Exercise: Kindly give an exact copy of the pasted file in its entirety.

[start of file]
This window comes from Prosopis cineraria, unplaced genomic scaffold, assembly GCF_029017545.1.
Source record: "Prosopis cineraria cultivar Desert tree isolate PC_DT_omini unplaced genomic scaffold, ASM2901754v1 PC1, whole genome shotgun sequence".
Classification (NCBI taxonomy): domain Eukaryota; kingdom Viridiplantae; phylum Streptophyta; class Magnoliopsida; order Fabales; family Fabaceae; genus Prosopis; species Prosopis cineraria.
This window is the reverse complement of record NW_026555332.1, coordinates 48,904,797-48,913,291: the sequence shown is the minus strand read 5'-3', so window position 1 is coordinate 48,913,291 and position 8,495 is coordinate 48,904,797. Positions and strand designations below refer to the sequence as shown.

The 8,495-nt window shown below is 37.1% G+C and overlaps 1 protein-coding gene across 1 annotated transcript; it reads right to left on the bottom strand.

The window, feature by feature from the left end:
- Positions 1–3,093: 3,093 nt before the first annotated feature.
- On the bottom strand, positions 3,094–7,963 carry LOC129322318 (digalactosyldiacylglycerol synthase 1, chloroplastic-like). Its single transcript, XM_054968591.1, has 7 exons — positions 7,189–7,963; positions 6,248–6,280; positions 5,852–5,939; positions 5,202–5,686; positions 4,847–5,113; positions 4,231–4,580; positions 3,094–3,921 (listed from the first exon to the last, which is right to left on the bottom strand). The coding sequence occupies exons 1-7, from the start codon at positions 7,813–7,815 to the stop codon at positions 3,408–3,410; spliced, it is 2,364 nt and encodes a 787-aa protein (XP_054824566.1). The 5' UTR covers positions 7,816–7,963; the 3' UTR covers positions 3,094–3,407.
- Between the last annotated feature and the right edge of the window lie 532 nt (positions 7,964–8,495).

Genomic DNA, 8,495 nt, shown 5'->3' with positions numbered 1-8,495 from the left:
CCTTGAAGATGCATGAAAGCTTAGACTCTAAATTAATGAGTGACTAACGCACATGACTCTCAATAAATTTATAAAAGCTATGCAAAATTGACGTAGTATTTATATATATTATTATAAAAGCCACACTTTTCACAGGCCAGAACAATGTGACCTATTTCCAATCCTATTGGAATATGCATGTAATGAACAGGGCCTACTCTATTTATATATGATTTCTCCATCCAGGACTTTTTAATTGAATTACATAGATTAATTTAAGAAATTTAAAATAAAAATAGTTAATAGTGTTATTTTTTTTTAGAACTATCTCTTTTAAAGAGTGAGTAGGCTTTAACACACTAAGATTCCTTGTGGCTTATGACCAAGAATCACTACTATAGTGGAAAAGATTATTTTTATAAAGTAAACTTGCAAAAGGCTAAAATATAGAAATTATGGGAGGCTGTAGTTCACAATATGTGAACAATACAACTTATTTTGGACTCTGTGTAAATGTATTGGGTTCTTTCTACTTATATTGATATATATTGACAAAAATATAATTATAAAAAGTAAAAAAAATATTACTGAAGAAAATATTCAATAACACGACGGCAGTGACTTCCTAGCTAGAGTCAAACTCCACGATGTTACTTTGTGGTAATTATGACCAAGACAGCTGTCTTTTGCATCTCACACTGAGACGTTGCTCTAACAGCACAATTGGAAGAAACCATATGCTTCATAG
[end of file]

This window comes from Prosopis cineraria, unplaced genomic scaffold, assembly GCF_029017545.1.
Source record: "Prosopis cineraria cultivar Desert tree isolate PC_DT_omini unplaced genomic scaffold, ASM2901754v1 PC1, whole genome shotgun sequence".
Classification (NCBI taxonomy): domain Eukaryota; kingdom Viridiplantae; phylum Streptophyta; class Magnoliopsida; order Fabales; family Fabaceae; genus Prosopis; species Prosopis cineraria.
This window is the reverse complement of record NW_026555332.1, coordinates 48,904,797-48,913,291: the sequence shown is the minus strand read 5'-3', so window position 1 is coordinate 48,913,291 and position 8,495 is coordinate 48,904,797. Positions and strand designations below refer to the sequence as shown.

The 8,495-nt window shown below is 37.1% G+C and overlaps 1 protein-coding gene across 1 annotated transcript; it reads right to left on the bottom strand.

The window, feature by feature from the left end:
- Positions 1–3,093: 3,093 nt before the first annotated feature.
- On the bottom strand, positions 3,094–7,963 carry LOC129322318 (digalactosyldiacylglycerol synthase 1, chloroplastic-like). Its single transcript, XM_054968591.1, has 7 exons — positions 7,189–7,963; positions 6,248–6,280; positions 5,852–5,939; positions 5,202–5,686; positions 4,847–5,113; positions 4,231–4,580; positions 3,094–3,921 (listed from the first exon to the last, which is right to left on the bottom strand). The coding sequence occupies exons 1-7, from the start codon at positions 7,813–7,815 to the stop codon at positions 3,408–3,410; spliced, it is 2,364 nt and encodes a 787-aa protein (XP_054824566.1). The 5' UTR covers positions 7,816–7,963; the 3' UTR covers positions 3,094–3,407.
- Between the last annotated feature and the right edge of the window lie 532 nt (positions 7,964–8,495).

Genomic DNA, 8,495 nt, shown 5'->3' with positions numbered 1-8,495 from the left:
CCTTGAAGATGCATGAAAGCTTAGACTCTAAATTAATGAGTGACTAACGCACATGACTCTCAATAAATTTATAAAAGCTATGCAAAATTGACGTAGTATTTATATATATTATTATAAAAGCCACACTTTTCACAGGCCAGAACAATGTGACCTATTTCCAATCCTATTGGAATATGCATGTAATGAACAGGGCCTACTCTATTTATATATGATTTCTCCATCCAGGACTTTTTAATTGAATTACATAGATTAATTTAAGAAATTTAAAATAAAAATAGTTAATAGTGTTATTTTTTTTTAGAACTATCTCTTTTAAAGAGTGAGTAGGCTTTAACACACTAAGATTCCTTGTGGCTTATGACCAAGAATCACTACTATAGTGGAAAAGATTATTTTTATAAAGTAAACTTGCAAAAGGCTAAAATATAGAAATTATGGGAGGCTGTAGTTCACAATATGTGAACAATACAACTTATTTTGGACTCTGTGTAAATGTATTGGGTTCTTTCTACTTATATTGATATATATTGACAAAAATATAATTATAAAAAGTAAAAAAAATATTACTGAAGAAAATATTCAATAACACGACGGCAGTGACTTCCTAGCTAGAGTCAAACTCCACGATGTTACTTTGTGGTAATTATGACCAAGACAGCTGTCTTTTGCATCTCACACTGAGACGTTGCTCTAACAGCACAATTGGAAGAAACCATATGCTTCATAG